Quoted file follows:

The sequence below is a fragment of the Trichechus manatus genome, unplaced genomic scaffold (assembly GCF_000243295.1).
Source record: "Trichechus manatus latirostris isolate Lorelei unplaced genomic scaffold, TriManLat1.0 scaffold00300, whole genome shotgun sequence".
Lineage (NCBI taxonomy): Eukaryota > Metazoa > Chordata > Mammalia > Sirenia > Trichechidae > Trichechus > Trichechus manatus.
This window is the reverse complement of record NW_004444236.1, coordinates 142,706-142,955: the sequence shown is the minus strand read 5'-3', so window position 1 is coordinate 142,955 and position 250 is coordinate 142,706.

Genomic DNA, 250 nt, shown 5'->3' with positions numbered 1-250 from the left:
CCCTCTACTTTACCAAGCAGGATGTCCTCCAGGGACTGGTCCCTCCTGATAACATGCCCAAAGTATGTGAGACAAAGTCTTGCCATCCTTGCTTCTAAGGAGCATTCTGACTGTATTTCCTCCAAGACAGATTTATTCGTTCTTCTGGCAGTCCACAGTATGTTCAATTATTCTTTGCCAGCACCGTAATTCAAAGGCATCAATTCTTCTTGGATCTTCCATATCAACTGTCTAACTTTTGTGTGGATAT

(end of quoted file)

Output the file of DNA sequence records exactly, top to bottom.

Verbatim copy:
The sequence below is a fragment of the Trichechus manatus genome, unplaced genomic scaffold (assembly GCF_000243295.1).
Source record: "Trichechus manatus latirostris isolate Lorelei unplaced genomic scaffold, TriManLat1.0 scaffold00300, whole genome shotgun sequence".
Lineage (NCBI taxonomy): Eukaryota > Metazoa > Chordata > Mammalia > Sirenia > Trichechidae > Trichechus > Trichechus manatus.
This window is the reverse complement of record NW_004444236.1, coordinates 142,706-142,955: the sequence shown is the minus strand read 5'-3', so window position 1 is coordinate 142,955 and position 250 is coordinate 142,706.

Genomic DNA, 250 nt, shown 5'->3' with positions numbered 1-250 from the left:
CCCTCTACTTTACCAAGCAGGATGTCCTCCAGGGACTGGTCCCTCCTGATAACATGCCCAAAGTATGTGAGACAAAGTCTTGCCATCCTTGCTTCTAAGGAGCATTCTGACTGTATTTCCTCCAAGACAGATTTATTCGTTCTTCTGGCAGTCCACAGTATGTTCAATTATTCTTTGCCAGCACCGTAATTCAAAGGCATCAATTCTTCTTGGATCTTCCATATCAACTGTCTAACTTTTGTGTGGATAT